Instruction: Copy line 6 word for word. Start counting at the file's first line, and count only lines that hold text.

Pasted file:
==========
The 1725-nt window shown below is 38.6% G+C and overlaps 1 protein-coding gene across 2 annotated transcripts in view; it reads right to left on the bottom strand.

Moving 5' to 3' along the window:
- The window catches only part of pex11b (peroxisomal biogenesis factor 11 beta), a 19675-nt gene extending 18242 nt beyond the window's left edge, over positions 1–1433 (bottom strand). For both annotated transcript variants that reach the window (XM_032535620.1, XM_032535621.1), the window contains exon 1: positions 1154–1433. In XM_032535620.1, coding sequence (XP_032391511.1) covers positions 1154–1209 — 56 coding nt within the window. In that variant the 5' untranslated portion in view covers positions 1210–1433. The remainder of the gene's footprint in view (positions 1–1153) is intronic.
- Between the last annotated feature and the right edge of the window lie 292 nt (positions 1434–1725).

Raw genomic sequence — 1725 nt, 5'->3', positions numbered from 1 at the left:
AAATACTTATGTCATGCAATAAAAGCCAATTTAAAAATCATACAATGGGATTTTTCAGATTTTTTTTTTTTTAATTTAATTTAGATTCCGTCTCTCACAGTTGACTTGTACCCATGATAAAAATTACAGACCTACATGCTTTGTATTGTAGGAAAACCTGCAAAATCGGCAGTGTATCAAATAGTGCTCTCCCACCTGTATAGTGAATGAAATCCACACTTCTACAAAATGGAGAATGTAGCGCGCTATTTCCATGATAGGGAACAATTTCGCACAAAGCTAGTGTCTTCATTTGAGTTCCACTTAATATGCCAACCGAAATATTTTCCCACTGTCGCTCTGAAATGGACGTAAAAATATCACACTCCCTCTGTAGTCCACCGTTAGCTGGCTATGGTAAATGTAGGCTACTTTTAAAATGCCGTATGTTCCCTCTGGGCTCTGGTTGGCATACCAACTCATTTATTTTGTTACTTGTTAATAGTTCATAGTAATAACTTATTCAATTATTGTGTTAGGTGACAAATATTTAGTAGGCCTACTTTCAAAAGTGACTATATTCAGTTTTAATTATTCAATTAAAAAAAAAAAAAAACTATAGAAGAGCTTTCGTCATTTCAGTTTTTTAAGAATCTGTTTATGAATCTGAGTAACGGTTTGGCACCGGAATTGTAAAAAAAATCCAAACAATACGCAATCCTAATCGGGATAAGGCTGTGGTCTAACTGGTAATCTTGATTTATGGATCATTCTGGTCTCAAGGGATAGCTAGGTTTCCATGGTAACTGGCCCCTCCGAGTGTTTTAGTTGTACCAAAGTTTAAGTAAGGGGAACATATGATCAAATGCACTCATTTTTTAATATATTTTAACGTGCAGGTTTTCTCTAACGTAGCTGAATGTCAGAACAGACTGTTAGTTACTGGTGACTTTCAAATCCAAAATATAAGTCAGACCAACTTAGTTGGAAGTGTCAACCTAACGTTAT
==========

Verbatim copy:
AAATACTTATGTCATGCAATAAAAGCCAATTTAAAAATCATACAATGGGATTTTTCAGATTTTTTTTTTTTTAATTTAATTTAGATTCCGTCTCTCACAGTTGACTTGTACCCATGATAAAAATTACAGACCTACATGCTTTGTATTGTAGGAAAACCTGCAAAATCGGCAGTGTATCAAATAGTGCTCTCCCACCTGTATAGTGAATGAAATCCACACTTCTACAAAATGGAGAATGTAGCGCGCTATTTCCATGATAGGGAACAATTTCGCACAAAGCTAGTGTCTTCATTTGAGTTCCACTTAATATGCCAACCGAAATATTTTCCCACTGTCGCTCTGAAATGGACGTAAAAATATCACACTCCCTCTGTAGTCCACCGTTAGCTGGCTATGGTAAATGTAGGCTACTTTTAAAATGCCGTATGTTCCCTCTGGGCTCTGGTTGGCATACCAACTCATTTATTTTGTTACTTGTTAATAGTTCATAGTAATAACTTATTCAATTATTGTGTTAGGTGACAAATATTTAGTAGGCCTACTTTCAAAAGTGACTATATTCAGTTTTAATTATTCAATTAAAAAAAAAAAAAAACTATAGAAGAGCTTTCGTCATTTCAGTTTTTTAAGAATCTGTTTATGAATCTGAGTAACGGTTTGGCACCGGAATTGTAAAAAAAATCCAAACAATACGCAATCCTAATCGGGATAAGGCTGTGGTCTAACTGGTAATCTTGATTTATGGATCATTCTGGTCTCAAGGGATAGCTAGGTTTCCATGGTAACTGGCCCCTCCGAGTGTTTTAGTTGTACCAAAGTTTAAGTAAGGGGAACATATGATCAAATGCACTCATTTTTTAATATATTTTAACGTGCAGGTTTTCTCTAACGTAGCTGAATGTCAGAACAGACTGTTAGTTACTGGTGACTTTCAAATCCAAAATATAAGTCAGACCAACTTAGTTGGAAGTGTCAACCTAACGTTAT